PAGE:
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Sci-Fi TV: 1983 – Wizards, Holograms, and Manimal!

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The year 1983 brought a variety of short-lived science fiction TV series to the tube — all with a fantasy edge — and at least one of the bunch from the 83-84 season carries a reputation as one of the worst genre programs ever broadcast.

Notably, two of the three series featured in this post come from the stable of late producer Glen A. Larson.


Inspired, perhaps, by the movie Tron (1982), Glen A. Larson’s superhero series for ABC television focuses on a holographic superhero called Automan.

“Auto,” as he is sometimes known, is the high-tech creation of nerdy Walter Nebicher (Desi Arnaz Jr.) at the Los Angeles Police Department.  Automan is the hero Walter only wishes he could be, the world’s first “truly automatic man.”

Automan’s sidekick on the series is Cursor, a buzzing computerized buddy, and Automan possesses the ability to “rezz up” anything he requires to defeat criminals, including an Auto-motorcycle (“Renegade Run”), an Autocar and even an Autocopter.  In time of extreme danger, Automan and Walter can even merge their bodies into one person to avoid death (“The Great Pretender.”)

A learning machine, Automan tries on several personalities, covers  or identities during the course of the series. He becomes an expert dancer in the episode “Staying Alive While Running a High Flashdance Fever’ and in “The Great Pretender” absorbs data from the gangster movie genre.  He joins a band (with guest star Laura Branigan) in “Murder MTV” and apes Clint Eastwood’s Dirty Harry in the episode “Murder Take One.”

Funnier and smarter than Larson’s other 1983 superhero series, Manimal, Automan nonetheless had his plug pulled after just 12 hour-long episodes.  The last episode, “Death by Design,” aired on April 2, 1984.



Glen Larson’s second 1983 series – another superhero entry = has been called one of the 50 worst shows of all time by TV Guide.

Manimal aired for eight episodes on NBC from September 30, 1983 to December 17th of 1983 and starred Simon MacCorkindale as professor Jonathan Chase, a man with the unusual ability (handed down in his genetic code) to transform into beasts of air, sea and land.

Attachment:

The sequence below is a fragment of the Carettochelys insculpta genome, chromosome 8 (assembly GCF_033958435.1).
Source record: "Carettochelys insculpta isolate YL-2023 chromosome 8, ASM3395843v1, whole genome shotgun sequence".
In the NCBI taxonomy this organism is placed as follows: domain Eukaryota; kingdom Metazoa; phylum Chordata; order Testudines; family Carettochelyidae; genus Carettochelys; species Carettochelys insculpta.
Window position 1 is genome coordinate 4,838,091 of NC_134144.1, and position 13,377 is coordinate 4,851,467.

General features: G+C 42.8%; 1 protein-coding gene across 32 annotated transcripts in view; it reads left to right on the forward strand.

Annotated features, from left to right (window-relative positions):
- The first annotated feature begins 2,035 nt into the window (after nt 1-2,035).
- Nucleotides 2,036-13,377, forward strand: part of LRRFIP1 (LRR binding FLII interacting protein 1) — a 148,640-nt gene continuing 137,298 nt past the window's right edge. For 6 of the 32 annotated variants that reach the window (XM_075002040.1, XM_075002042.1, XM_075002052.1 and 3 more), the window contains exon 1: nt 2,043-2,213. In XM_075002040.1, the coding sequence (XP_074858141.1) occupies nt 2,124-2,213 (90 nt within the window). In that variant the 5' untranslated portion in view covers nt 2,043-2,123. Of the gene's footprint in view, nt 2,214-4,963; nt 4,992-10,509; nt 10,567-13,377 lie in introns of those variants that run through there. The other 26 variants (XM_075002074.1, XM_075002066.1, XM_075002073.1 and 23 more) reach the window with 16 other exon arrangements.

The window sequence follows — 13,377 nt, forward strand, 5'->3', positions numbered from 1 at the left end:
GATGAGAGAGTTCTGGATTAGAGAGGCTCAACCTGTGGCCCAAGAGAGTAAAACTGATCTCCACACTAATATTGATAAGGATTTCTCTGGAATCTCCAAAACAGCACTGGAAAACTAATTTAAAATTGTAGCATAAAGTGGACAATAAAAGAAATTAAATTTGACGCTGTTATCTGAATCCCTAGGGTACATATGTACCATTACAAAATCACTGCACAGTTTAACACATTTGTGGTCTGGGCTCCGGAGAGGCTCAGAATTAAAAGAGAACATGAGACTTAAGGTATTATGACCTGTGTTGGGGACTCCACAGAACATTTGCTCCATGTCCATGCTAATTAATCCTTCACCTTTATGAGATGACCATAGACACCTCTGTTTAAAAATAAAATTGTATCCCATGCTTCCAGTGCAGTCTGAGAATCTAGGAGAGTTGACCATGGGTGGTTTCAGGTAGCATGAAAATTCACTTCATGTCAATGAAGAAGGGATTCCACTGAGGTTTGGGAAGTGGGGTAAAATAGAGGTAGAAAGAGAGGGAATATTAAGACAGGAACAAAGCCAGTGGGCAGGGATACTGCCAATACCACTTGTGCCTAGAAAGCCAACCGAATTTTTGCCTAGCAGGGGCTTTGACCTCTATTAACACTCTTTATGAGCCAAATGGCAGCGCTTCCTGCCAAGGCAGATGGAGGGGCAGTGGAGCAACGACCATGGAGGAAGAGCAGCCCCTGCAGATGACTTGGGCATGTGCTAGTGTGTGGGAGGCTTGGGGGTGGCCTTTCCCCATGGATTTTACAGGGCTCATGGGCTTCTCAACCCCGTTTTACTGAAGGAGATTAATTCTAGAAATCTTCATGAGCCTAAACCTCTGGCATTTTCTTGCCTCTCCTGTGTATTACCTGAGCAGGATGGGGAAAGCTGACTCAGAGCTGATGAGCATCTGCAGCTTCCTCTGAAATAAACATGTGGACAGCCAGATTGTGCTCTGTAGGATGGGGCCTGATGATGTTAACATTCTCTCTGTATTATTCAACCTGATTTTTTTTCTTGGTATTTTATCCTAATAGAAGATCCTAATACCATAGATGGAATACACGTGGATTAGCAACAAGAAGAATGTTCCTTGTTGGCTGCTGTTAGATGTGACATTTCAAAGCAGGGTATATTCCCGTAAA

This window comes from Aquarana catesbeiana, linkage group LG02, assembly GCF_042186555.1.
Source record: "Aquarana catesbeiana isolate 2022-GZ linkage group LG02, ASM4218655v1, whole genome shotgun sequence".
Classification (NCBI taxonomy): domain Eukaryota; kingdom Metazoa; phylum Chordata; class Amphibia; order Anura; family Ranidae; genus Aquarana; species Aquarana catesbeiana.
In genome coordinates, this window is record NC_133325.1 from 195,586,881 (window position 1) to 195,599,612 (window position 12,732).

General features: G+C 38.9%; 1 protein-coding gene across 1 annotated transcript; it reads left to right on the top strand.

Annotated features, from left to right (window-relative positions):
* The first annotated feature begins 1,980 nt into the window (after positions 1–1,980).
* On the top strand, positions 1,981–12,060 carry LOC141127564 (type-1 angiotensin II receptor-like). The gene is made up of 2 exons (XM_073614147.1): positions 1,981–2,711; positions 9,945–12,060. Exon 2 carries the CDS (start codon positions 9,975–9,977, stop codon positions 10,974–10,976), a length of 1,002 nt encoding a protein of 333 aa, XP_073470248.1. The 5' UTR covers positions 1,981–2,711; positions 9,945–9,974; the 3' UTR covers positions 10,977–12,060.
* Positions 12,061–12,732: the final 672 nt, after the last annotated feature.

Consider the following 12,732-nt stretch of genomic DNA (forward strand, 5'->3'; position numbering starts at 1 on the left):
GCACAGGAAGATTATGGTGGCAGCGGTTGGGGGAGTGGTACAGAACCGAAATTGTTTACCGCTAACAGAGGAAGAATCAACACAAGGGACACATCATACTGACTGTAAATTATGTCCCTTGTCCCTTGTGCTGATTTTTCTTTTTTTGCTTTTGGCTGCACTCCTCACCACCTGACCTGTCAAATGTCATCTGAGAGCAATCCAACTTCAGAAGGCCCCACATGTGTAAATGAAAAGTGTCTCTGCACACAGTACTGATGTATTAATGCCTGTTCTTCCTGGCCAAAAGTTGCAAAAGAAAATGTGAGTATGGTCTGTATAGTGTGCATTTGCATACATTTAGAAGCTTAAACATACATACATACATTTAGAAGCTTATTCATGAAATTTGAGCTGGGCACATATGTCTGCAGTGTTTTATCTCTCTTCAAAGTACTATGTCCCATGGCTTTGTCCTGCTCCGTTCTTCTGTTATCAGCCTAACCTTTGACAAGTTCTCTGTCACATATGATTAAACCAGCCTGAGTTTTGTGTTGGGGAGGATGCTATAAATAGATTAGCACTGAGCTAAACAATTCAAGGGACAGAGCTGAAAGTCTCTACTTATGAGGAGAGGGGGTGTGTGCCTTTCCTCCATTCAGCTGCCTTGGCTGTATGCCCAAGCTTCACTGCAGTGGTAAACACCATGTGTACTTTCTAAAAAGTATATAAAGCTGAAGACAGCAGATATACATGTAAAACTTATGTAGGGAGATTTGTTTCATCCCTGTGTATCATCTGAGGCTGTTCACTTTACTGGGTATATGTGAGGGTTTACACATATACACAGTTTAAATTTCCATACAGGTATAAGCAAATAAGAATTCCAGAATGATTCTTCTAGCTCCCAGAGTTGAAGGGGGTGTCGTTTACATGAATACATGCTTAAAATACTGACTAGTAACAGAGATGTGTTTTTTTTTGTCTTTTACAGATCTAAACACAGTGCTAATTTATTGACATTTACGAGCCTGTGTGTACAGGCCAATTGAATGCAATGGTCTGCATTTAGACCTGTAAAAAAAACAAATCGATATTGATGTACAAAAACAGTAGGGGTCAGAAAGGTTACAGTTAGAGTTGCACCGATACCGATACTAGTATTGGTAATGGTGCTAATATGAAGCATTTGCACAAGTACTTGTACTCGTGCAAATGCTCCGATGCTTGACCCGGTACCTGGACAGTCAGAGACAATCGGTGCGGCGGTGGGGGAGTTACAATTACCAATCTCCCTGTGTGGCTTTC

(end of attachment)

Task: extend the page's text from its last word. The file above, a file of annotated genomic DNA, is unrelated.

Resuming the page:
In one episode, he transforms into a parrot (“Night of the Scorpion”) and in another, (High Stakes”), a hawk.  Several episodes feature him turning into a black panther.

As the series begins, Chase teams up with the New York Police Department and detective Brooke MacKenzie (Melody Anderson) to foil criminal plots.  In one episode (“Scrimshaw”), Chase goes in search of the legendary treasure of Topaz Island, and in another he (hilariously) demonstrates his martial arts skills in Chinatown (“Breath of the Dragon.”)  The demonstration mostly involves him imitating a mountain gorilla.

Although Manimal was canceled in 1983, MacCorkindale resurrected in the character in 1998, in an episode of Glen Larson’s Nightman (1997-1999) superhero series. There, the audience learns he has been hunting Jack the Ripper through time, and has passed his ability to transform into animals to his daughter, Teresa (Carly Pope).


Wizards and Warriors

Okay, this tongue-in-cheek series is actually a fantasy, not science fiction. The series ran on CBS from February to May of 1983, and just eight episodes were produced.

The series is set in a mythical kingdom and follows the adventures of Prince Erik Greystone (Jeff Conaway) and his sidekick, Marko (Walter Olkewicz) as he battles the evil Prince Dirk Blackpool (Duncan Regehr) and his dastardly sorcerer accomplice, Vector (Clive Revill).

Other characters in the series include Princess Ariel (Julia Duffy), Greystone’s love interest, and Tranquil (Ian Wolfe), a possibly-senile wizard. Game of Thrones, it ain’t.

Although critics found the series campy and enjoyable – as did I — audiences did not tune in, and Greystone, Blackpool, Ariel and the rest failed to live happily ever after.  The series was finally released on DVD in 2014, more than thirty years after the original episodes were broadcast.

  • David Fullam

    I loved Wizards and Warriors!